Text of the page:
Monday, May 21st - Tuesday, May 22nd: Common Cause Pennsylvania will host their Democracy Works Summit. The Beat DC's Tiffany D. Cross will be a panelist. Sheraton Downtown Hotel on 201 N. 17th Street in Philadelphia, PA. Click here for more information
Thursday, May 24th 6P: Third Annual Multicultural Media Correspondents’ Dinner. The National Press Club. 529 14th Street NW, Washington, DC. Invite only. 
Wednesday, June 6th - Saturday, June 9th: The Black Enterprise Entrepreneurs Summit. Charlotte, NC. More than 1,000 CEOs, investors, and business experts are expected to attend. Click here for more information and to register.
Sunday, June 10th - Tuesday, June 12th: The ACLU Membership Conference. Speakers include Black Lives Matter co-founder Patrisse CullorsCongressman John Lewis (D-GA), and founder and Executive Director of the Equal Justice Initiative in Montgomery, AL Bryan Stevenson. Walter E. Washington Convention Center (801 Mount Vernon Place NW) and Marriott Marquis Washington D.C. (901 Massachusetts Avenue NW). Click here for more information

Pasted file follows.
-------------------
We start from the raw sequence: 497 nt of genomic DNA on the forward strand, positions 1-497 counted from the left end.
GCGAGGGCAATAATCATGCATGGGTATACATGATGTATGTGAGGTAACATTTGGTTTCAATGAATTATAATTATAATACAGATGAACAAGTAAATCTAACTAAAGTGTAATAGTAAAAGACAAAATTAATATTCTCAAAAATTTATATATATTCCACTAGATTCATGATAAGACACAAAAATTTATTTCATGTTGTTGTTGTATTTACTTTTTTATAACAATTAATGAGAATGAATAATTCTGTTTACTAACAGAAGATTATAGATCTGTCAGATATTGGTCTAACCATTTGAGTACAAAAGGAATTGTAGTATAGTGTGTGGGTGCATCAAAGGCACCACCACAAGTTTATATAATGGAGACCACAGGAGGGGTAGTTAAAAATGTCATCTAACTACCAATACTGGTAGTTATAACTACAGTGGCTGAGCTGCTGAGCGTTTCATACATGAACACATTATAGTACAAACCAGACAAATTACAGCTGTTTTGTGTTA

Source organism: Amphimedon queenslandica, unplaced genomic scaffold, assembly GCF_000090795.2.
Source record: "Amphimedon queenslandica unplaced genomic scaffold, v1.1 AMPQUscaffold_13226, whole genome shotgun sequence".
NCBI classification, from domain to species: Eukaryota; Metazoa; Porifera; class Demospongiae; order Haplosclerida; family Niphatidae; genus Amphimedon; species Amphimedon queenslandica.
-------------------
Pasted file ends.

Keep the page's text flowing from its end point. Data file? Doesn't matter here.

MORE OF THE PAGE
Thursday, June 21st - Sunday, June 24th: The Black Millennial Political Convention, which aims to increase engagement of Black millennials in the political sphere and shed a light on policy issues impacting black communities. This year’s theme is The Advocacy of Policy, Pipeline and Power for the People. Hyatt Regency, Crystal City, VA. Click here for more information and to purchase tickets.
Saturday, July 7th - Tuesday, July 10th: The 2018 UnidosUS annual conference, Marriott Marquis Hotel, DC. Click here for more information and to register.
Thursday, July 12th - Friday, July 20th: March On Washington Film Festival. Click here for more information.
Tuesday, July 17th - Wednesday, July 18th: The League of United Latin American Citizens (LULAC) 2018 National Women’s Conference. Phoenix. Click here for more information and to register.
Friday, July 20 - Sunday, July 22nd: The 2nd Annual Black Campaign School, hosted by The Collective. Atlanta, GA. Click here for information
Wednesday, August 1st - Saturday, August 4th: The National Urban League 2018 Annual Conference “Save Our Cities: Powering the Digital Revolution.” Columbus, OH. Click here for more information and to register.